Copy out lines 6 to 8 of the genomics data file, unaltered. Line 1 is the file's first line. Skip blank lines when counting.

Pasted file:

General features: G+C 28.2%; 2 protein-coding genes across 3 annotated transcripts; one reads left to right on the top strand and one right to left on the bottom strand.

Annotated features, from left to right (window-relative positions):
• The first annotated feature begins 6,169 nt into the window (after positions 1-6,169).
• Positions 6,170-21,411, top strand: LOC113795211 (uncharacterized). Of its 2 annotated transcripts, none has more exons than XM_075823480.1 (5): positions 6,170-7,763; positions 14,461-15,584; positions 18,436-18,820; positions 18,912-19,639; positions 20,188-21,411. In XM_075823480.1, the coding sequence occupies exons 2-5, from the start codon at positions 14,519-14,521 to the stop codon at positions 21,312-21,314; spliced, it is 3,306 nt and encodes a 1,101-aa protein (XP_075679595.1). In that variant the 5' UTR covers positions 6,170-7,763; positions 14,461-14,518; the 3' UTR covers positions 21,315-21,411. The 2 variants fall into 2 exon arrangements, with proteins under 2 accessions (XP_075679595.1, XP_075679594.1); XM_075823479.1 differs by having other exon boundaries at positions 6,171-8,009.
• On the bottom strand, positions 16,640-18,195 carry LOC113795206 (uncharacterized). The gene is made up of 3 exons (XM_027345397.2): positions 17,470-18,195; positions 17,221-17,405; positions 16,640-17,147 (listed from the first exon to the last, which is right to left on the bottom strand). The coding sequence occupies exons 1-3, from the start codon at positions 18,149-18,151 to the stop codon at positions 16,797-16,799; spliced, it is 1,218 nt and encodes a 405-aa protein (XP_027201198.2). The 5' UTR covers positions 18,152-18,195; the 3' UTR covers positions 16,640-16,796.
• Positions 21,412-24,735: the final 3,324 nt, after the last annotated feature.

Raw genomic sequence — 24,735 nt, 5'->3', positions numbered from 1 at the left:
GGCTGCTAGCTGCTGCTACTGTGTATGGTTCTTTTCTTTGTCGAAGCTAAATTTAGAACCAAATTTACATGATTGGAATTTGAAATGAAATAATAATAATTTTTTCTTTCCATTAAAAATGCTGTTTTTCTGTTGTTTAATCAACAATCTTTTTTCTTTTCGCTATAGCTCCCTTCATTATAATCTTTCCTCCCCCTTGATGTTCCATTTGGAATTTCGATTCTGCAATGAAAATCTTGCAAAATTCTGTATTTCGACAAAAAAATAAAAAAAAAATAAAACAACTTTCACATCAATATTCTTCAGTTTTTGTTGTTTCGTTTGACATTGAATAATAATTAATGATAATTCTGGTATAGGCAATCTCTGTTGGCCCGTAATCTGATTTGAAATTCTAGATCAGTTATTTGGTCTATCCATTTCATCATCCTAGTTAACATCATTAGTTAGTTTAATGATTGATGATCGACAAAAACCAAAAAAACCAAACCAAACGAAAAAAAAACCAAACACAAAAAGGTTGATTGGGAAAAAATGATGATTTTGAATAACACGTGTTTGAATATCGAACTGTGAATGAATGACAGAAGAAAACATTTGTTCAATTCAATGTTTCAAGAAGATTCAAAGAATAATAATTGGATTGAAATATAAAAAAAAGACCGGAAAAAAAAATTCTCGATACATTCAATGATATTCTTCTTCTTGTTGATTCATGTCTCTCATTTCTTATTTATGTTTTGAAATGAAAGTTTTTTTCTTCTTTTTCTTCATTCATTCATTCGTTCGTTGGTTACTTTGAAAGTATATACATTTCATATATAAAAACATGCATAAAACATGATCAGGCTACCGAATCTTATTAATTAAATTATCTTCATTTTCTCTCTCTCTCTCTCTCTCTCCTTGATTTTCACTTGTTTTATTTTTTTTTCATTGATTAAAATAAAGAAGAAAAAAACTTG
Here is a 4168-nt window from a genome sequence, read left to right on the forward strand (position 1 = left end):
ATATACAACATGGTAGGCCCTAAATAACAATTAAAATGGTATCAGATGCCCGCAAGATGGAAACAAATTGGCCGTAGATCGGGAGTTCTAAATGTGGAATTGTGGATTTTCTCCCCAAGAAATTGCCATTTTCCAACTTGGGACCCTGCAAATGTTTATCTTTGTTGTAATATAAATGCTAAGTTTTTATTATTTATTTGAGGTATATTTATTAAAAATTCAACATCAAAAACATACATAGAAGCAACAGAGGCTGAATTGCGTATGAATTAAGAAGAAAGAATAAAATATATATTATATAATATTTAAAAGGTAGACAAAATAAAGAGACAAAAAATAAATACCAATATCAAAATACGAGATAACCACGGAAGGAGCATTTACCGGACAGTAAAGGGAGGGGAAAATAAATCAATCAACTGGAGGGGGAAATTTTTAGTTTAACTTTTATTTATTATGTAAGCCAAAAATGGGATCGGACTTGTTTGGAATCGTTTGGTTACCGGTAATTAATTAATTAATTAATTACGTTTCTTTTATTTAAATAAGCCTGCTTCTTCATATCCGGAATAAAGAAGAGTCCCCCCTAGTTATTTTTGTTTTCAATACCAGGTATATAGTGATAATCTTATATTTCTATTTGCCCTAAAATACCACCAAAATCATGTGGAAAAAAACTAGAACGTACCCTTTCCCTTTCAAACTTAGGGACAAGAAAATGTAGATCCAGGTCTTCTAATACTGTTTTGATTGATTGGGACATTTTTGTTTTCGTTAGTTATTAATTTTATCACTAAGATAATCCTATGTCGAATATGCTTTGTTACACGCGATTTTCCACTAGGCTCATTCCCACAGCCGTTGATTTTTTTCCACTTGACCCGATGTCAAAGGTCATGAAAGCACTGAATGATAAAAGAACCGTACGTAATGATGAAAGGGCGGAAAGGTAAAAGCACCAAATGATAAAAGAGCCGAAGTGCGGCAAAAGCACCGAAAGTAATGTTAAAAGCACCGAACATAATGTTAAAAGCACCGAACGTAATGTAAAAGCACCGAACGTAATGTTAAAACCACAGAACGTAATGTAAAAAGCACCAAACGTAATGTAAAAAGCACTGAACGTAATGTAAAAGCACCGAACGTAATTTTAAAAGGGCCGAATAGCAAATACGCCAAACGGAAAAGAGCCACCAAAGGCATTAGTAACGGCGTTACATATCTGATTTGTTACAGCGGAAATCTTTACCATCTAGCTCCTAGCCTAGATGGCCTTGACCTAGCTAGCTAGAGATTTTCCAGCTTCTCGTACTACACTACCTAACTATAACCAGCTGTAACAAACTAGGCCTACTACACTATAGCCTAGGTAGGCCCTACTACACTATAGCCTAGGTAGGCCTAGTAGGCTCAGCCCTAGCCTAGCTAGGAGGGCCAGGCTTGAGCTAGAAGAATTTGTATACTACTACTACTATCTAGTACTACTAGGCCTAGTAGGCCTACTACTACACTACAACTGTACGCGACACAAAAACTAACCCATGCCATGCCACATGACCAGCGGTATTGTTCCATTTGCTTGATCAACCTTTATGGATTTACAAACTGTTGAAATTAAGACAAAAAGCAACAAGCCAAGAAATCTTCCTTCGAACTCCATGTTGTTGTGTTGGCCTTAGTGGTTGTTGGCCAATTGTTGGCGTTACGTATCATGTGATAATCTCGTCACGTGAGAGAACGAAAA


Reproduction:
• Positions 21,412-24,735: the final 3,324 nt, after the last annotated feature.

Raw genomic sequence — 24,735 nt, 5'->3', positions numbered from 1 at the left:
GGCTGCTAGCTGCTGCTACTGTGTATGGTTCTTTTCTTTGTCGAAGCTAAATTTAGAACCAAATTTACATGATTGGAATTTGAAATGAAATAATAATAATTTTTTCTTTCCATTAAAAATGCTGTTTTTCTGTTGTTTAATCAACAATCTTTTTTCTTTTCGCTATAGCTCCCTTCATTATAATCTTTCCTCCCCCTTGATGTTCCATTTGGAATTTCGATTCTGCAATGAAAATCTTGCAAAATTCTGTATTTCGACAAAAAAATAAAAAAAAAATAAAACAACTTTCACATCAATATTCTTCAGTTTTTGTTGTTTCGTTTGACATTGAATAATAATTAATGATAATTCTGGTATAGGCAATCTCTGTTGGCCCGTAATCTGATTTGAAATTCTAGATCAGTTATTTGGTCTATCCATTTCATCATCCTAGTTAACATCATTAGTTAGTTTAATGATTGATGATCGACAAAAACCAAAAAAACCAAACCAAACGAAAAAAAAACCAAACACAAAAAGGTTGATTGGGAAAAAATGATGATTTTGAATAACACGTGTTTGAATATCGAACTGTGAATGAATGACAGAAGAAAACATTTGTTCAATTCAATGTTTCAAGAAGATTCAAAGAATAATAATTGGATTGAAATATAAAAAAAAGACCGGAAAAAAAAATTCTCGATACATTCAATGATATTCTTCTTCTTGTTGATTCATGTCTCTCATTTCTTATTTATGTTTTGAAATGAAAGTTTTTTTCTTCTTTTTCTTCATTCATTCATTCGTTCGTTGGTTACTTTGAAAGTATATACATTTCATATATAAAAACATGCATAAAACATGATCAGGCTACCGAATCTTATTAATTAAATTATCTTCATTTTCTCTCTCTCTCTCTCTCTCTCCTTGATTTTCACTTGTTTTATTTTTTTTTCATTGATTAAAATAAAGAAGAAAAAAACTTG